Looking at the balance sheet under the closed group approach, it is observed that it does not provide any significant information regarding the changing cost of the base CPP under the alternative total fertility rate assumptions. The obligations differ only slightly due to differences in the amount of future children's benefits paid to children of disabled or deceased contributors. As the obligations change little, the asset shortfall of $885 billion remains nearly the same and the ratio of assets to obligations remains at 29.6% if the total fertility rate assumption changes. This is a direct result of the accrued-to-date nature of the closed group methodology, which does not reflect the reliance of the base Plan on future contributions as a major source of financing.

Table 5 Base CPP Balance Sheets under Closed and Open Groups as at 31 Dec. 2018: Sensitivity to Total Fertility Rate
(9.9% legislated contribution rate, $ billion)
Best Estimate Total Fertility Rate: 1.62 children per woman
MCRFootnote 1: 9.72%
Closed Group without
Future Accruals
Open group
Total Assets (a)3722,691
Obligations (b)1,2572,674
Asset Excess/(Shortfall) (a) - (b)(885)17
Total Assets as a Percentage of ObligationsFootnote 2 (%) (a)/(b)29.6%100.6%
Higher Total Fertility Rate: 1.92 children per woman
MCRFootnote 1: 9.43%
Closed Group without
Future Accruals
Open group
Total Assets (a)3722,902
Obligations (b)1,2572,776
Asset Excess/(Shortfall) (a) - (b)(885)126
Total Assets as a Percentage of ObligationsFootnote 2 (%) (a)/(b)29.6%104.5%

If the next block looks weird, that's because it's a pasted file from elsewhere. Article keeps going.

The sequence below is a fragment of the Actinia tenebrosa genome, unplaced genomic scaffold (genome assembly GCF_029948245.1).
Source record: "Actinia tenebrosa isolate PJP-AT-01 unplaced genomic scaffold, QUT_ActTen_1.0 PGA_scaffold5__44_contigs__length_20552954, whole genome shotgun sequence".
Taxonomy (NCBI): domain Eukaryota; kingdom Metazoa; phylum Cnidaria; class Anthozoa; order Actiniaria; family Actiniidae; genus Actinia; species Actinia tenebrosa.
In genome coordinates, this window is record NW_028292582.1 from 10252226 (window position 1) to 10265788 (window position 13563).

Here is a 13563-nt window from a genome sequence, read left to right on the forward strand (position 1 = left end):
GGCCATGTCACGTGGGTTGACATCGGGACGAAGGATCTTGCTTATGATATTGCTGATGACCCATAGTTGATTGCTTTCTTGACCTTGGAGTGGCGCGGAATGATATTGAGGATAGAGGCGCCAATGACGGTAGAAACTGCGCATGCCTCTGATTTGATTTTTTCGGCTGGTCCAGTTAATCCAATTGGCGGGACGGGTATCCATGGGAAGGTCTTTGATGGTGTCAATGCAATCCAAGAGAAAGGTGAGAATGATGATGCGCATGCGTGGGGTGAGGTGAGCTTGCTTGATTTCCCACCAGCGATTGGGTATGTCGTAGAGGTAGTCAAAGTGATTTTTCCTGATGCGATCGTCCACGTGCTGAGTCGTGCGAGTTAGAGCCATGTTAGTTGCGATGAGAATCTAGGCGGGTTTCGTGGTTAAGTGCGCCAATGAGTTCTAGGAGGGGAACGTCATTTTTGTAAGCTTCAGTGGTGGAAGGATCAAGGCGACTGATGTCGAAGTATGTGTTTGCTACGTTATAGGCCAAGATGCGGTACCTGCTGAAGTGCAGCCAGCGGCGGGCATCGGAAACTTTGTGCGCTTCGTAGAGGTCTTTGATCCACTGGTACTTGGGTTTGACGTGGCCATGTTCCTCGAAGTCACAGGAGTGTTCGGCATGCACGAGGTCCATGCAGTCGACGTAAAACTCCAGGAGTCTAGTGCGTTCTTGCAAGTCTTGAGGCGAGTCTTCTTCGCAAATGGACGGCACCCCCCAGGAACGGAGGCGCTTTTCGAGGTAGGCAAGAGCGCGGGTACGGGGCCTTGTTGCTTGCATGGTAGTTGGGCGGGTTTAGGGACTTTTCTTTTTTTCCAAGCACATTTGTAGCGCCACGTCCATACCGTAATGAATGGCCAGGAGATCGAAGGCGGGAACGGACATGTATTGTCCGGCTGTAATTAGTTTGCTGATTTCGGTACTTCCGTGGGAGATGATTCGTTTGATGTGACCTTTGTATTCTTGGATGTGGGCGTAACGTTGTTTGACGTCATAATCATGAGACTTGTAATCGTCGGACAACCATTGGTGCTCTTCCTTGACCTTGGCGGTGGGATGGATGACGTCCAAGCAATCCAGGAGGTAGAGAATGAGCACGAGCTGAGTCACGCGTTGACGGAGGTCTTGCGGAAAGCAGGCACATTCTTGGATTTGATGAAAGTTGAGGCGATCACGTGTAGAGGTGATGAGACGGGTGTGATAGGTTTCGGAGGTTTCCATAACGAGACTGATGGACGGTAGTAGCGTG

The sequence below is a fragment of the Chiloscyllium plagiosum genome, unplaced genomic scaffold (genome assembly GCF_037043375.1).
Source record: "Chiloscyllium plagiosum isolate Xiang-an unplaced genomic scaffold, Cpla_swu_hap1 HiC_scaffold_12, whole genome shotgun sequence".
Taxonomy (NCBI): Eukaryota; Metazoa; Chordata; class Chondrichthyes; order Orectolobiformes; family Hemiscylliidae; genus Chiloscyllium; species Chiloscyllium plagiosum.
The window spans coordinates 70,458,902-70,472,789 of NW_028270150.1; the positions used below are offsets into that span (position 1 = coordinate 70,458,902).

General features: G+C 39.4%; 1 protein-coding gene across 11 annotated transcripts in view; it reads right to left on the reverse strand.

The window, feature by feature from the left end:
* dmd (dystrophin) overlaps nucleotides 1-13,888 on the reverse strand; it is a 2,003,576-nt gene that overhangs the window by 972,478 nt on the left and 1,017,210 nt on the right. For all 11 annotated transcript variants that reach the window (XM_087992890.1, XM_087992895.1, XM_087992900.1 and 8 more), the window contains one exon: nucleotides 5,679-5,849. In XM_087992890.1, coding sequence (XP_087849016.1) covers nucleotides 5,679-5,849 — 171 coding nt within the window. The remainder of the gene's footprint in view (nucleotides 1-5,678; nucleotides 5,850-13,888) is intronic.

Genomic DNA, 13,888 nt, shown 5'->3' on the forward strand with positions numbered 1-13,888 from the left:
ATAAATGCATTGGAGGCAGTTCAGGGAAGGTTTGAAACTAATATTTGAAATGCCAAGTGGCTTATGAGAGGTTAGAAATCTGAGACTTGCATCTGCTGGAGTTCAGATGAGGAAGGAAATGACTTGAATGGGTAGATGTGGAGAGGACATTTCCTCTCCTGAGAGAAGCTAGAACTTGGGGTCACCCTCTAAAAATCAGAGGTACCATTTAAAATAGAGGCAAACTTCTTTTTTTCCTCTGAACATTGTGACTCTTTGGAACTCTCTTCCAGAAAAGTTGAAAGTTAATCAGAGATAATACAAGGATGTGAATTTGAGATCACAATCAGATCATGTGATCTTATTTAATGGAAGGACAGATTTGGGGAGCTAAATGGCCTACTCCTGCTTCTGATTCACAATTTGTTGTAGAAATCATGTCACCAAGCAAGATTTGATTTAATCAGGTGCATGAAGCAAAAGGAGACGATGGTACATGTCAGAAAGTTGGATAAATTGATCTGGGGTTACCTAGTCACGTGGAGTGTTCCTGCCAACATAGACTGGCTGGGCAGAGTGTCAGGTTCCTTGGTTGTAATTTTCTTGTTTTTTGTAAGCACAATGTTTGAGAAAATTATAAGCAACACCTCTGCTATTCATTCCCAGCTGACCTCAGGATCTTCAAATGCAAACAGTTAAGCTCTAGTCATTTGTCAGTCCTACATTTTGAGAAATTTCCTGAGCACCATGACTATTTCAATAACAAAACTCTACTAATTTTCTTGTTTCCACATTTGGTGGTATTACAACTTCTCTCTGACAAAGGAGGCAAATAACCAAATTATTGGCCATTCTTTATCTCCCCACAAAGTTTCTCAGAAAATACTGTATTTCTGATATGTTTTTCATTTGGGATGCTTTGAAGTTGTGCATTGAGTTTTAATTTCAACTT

Lower Total Fertility Rate: 1.32 children per woman
MCRFootnote 1: 10.03%
Closed Group without
Future Accruals
Open group
Total Assets (a)3722,511
Obligations (b)1,2562,583
Asset Excess/(Shortfall) (a) - (b)(884)(72)
Total Assets as a Percentage of ObligationsFootnote 2 (%) (a)/(b)29.6%97.2%

Table 5 Footnotes

Table footnote 1

All MCRs given in the table are for year 2034 and thereafter.

Return to Table footnote 1

Table footnote 2

Percentages are calculated using unrounded values of the assets and obligations.

Return to Table footnote 2

Mortality rates

The balance sheets for the base Plan under the higher and lower mortality rates scenarios using the legislated 9.9% contribution rate are presented in Table 6.

The higher mortality rates result in lower costs for the base Plan, and lower mortality rates result in higher costs. Under the lower cost scenario, the base Plan MCR for year 2034 and thereafter decreases to 9.38%. Under the higher cost scenario, the base Plan MCR increases to 10.06%.

Under the higher mortality rates scenario, slightly fewer individuals reach retirement age, and the payment period for beneficiaries is shorter. This scenario leads to lower expenditures mainly due to shorter durations of benefit payments. At the same time, since mortality rates before age 65 remain quite low, there is almost no change to the contributions stream. Under the open group approach, for the base CPP as at 31 December 2018, there is an asset excess of $127 billion, and the total assets represent 105% of obligations.